I ran into Glenn a few months ago while hanging out in Seattle and he’s a super interesting guy. He knows his music backwards, forwards, and upside down and he speaks passionately and eloquently about it.
When I first started dancing, I could dance long enough or hard enough. I would dance to anything just so I could keep moving and practice this new “thing” I found and needed. It was like I was starving constantly and it didn’t matter what nourished me. Now years later, I have been well feed and have developed a better palate for music. I’ve become more of a music snob and will no longer dance lindy hop to just anything. In fact, I really only want to lindy hop to swing music, not rock & roll, boogie woogie, soul, r&b, bluegrass, hip hop, etc. I will dance other forms of movement to them, but I won’t lindy hop to them.
When I wanted to progress past being an intermediate level dancer, I realized that the next step in dancing was to understand the music, and through this process I started to discover why it was that the really good dancers didn’t dance to certain songs or go out to hear certain bands. There’s a certain feeling in swing music that doesn’t exist in bop or jump blues or 50’s Basie or groovy jazz. It’s really hard to describe in a sentence, but when you discover it, you’ve got it forever and it’s one of the most exciting revelations that life has to offer (IMHO anyway).
Whenever I dance to or listen to a live band, I judge it with a critical ear – I pick apart what I’m hearing and judge what each player’s style is doing to add to or take away from the swing of the band. Over the next several days, I’m going to write about some of the things that I listen for in dance music. If you’re just learning to dance or are looking to step up to the next level, I hope this will help you in your quest as you search for the holy grail of “swing;” if you’re reading this and you’ve already discovered swing, I hope this will help you understand more about what you’re hearing so that when you do or don’t like a band, you’ll have a better idea of why.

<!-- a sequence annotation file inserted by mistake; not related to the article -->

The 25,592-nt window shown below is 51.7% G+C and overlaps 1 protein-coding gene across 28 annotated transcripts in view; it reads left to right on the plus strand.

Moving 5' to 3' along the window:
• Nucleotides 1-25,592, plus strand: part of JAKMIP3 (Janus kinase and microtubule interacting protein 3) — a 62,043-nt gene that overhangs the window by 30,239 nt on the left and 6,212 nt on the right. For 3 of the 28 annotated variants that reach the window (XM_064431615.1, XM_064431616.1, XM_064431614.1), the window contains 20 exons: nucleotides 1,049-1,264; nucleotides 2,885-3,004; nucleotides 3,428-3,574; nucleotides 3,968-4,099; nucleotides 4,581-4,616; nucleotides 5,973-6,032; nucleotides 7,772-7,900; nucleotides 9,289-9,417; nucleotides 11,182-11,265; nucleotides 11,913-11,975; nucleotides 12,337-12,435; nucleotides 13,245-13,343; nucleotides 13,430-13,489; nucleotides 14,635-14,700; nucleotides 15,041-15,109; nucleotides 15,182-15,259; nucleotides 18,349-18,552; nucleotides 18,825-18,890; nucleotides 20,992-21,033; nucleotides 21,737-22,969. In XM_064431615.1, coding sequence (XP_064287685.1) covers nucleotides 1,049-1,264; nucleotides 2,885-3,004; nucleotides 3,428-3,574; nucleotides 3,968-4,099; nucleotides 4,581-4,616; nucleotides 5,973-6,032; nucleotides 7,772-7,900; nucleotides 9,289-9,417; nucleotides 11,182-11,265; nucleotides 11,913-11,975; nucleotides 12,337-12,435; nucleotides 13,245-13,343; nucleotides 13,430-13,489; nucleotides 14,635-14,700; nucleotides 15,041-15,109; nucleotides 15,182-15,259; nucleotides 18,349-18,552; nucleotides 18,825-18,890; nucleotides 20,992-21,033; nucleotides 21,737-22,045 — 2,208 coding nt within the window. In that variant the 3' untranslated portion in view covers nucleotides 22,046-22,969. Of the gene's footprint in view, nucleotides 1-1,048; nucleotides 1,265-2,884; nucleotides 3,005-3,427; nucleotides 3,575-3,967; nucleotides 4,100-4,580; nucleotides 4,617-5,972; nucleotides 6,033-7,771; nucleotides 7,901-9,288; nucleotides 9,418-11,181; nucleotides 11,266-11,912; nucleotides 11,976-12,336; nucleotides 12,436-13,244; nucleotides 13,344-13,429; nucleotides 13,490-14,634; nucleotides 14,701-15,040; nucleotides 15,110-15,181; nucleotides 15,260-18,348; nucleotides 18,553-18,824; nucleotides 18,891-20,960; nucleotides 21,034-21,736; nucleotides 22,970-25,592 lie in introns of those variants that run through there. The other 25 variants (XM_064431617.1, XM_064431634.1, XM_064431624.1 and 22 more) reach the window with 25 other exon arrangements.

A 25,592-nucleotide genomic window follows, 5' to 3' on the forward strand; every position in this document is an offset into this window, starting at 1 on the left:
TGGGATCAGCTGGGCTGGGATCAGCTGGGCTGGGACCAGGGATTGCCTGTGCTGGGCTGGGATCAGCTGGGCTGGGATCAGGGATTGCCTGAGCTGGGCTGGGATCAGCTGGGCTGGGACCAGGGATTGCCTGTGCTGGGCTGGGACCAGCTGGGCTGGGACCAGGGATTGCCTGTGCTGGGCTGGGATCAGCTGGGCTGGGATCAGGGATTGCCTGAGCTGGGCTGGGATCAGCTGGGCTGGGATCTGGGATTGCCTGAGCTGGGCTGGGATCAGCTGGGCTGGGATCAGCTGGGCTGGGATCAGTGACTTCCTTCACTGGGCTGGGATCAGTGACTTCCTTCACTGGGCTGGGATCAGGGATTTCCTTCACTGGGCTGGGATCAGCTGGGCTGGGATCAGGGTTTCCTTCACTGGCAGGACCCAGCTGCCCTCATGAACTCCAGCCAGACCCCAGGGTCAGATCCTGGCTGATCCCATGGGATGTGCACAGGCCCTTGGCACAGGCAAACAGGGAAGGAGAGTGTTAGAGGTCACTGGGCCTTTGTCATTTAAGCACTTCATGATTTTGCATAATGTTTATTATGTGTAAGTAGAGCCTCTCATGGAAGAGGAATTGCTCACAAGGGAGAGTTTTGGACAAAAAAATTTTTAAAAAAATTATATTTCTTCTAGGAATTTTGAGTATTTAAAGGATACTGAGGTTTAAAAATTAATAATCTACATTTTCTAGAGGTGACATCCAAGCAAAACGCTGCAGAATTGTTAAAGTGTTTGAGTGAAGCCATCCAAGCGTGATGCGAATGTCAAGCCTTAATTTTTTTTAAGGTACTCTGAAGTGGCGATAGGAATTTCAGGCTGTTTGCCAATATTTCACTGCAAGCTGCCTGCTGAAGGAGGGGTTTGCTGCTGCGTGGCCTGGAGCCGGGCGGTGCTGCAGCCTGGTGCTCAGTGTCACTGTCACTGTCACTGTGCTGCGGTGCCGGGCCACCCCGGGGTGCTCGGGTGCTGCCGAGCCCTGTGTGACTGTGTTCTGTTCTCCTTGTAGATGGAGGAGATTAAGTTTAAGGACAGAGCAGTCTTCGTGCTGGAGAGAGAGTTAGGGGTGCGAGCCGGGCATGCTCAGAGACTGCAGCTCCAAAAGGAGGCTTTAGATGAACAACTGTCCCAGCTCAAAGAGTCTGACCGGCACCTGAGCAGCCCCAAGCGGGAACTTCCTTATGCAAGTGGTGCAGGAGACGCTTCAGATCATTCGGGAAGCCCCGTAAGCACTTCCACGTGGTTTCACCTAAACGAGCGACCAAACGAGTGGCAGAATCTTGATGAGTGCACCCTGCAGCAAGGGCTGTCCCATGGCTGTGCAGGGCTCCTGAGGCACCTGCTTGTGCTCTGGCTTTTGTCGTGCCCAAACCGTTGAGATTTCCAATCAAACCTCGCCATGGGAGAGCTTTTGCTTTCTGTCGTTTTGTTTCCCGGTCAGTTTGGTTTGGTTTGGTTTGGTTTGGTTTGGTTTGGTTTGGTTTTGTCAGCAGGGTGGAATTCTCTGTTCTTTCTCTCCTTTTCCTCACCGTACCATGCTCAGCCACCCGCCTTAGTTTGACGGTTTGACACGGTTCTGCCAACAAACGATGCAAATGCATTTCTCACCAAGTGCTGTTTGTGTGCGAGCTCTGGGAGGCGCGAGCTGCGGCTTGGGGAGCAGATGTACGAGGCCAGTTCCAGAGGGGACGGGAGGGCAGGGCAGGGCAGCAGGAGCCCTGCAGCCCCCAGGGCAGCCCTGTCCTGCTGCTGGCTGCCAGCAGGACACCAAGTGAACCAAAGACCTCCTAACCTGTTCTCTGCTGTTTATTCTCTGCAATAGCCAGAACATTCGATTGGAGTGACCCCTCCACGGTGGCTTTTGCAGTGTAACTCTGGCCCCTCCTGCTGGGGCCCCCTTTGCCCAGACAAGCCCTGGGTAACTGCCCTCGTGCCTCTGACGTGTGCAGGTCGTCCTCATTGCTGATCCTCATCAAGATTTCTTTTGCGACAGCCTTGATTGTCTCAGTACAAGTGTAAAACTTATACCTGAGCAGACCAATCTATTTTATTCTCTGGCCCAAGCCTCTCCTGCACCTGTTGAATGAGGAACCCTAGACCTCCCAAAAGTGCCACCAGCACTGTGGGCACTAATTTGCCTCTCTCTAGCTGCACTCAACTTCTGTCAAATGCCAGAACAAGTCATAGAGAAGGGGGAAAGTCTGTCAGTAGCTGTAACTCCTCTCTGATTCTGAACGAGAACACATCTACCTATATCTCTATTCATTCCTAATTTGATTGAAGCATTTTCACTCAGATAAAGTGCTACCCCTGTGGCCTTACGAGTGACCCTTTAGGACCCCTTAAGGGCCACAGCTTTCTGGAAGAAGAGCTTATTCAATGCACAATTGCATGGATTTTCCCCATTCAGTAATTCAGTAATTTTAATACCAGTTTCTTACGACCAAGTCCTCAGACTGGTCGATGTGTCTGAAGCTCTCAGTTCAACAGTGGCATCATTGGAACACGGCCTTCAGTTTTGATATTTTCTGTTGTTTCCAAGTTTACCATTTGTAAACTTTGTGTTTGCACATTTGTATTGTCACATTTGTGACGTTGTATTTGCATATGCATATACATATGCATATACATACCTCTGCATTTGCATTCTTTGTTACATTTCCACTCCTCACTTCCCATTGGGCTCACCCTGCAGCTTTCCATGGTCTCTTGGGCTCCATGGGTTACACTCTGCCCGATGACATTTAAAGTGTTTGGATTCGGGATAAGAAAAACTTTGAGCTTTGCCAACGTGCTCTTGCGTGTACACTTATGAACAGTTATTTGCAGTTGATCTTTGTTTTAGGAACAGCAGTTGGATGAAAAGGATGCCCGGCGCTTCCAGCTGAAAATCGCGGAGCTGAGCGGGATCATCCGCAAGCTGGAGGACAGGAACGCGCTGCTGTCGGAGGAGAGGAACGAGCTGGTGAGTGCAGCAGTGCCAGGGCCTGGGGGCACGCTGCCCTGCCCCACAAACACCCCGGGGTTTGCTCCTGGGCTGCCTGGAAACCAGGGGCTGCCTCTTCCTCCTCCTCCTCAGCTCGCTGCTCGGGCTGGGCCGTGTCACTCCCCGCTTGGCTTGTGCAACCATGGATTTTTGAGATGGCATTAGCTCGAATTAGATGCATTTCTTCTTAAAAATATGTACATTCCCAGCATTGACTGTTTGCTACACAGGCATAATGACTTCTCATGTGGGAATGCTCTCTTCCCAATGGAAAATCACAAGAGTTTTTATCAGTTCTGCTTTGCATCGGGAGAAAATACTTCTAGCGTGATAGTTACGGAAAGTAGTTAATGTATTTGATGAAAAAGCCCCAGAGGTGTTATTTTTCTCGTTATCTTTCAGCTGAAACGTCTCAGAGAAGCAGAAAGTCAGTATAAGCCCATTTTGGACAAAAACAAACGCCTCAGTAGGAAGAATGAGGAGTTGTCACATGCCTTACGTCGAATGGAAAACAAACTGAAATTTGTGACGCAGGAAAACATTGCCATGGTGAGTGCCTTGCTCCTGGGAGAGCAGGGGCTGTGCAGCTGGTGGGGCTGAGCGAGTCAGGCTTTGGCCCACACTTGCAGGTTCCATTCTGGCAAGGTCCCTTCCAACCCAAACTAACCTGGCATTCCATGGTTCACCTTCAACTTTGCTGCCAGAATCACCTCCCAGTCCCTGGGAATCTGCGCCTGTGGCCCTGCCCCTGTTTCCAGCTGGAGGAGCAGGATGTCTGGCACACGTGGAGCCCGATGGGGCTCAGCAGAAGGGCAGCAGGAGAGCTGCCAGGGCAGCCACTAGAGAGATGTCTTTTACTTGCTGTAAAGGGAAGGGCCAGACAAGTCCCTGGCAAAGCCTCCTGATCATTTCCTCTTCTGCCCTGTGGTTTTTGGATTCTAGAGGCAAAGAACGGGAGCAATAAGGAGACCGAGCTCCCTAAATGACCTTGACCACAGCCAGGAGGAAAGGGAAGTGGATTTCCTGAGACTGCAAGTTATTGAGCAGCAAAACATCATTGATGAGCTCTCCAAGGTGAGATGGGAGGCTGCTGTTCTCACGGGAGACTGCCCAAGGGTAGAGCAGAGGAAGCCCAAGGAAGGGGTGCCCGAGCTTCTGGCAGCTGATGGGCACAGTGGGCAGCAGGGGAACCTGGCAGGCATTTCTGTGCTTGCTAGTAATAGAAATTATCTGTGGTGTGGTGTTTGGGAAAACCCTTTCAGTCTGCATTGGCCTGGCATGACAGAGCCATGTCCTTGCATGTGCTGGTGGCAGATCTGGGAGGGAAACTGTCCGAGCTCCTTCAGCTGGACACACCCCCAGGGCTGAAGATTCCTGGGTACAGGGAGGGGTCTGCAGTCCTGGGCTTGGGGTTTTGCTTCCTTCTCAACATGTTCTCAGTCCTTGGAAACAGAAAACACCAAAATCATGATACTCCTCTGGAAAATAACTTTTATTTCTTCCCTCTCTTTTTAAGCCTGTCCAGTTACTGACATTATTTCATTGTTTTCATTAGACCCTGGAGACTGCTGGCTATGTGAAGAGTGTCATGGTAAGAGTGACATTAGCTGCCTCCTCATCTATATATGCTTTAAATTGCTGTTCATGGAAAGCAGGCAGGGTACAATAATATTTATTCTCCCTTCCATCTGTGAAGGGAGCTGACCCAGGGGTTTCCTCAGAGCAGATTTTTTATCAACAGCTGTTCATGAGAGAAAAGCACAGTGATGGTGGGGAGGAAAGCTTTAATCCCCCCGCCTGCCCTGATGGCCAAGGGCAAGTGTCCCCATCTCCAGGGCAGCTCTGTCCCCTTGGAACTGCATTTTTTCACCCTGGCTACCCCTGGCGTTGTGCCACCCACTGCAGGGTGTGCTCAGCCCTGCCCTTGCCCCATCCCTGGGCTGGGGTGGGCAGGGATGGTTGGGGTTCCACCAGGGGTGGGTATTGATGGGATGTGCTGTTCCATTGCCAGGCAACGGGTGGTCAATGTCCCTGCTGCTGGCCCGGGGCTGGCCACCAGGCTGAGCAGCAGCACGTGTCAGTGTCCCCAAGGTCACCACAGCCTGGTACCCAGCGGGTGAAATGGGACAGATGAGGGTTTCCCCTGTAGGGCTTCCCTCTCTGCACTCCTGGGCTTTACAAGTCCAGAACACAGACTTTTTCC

#1 Rhythm of the Train
It’s really hard to find good rhythm players and I’ve been blessed to play with guys who really get the style. The goal of the rhythm section should be to form a really tight unit that, in a way, emulates the rhythm of a train. Here are a couple great examples. The first is Duke Ellington’s Orchestra from 1930 playing Old Man Blues:
Now THAT sounds like a train! Here’s a another example, this time from Count Basie’s Orchestra in 1938. Listen to how the Rhythm Section creates the drive and energy of a locomotive, even though they are less expressly trying to copy the exact sound of a train in this one.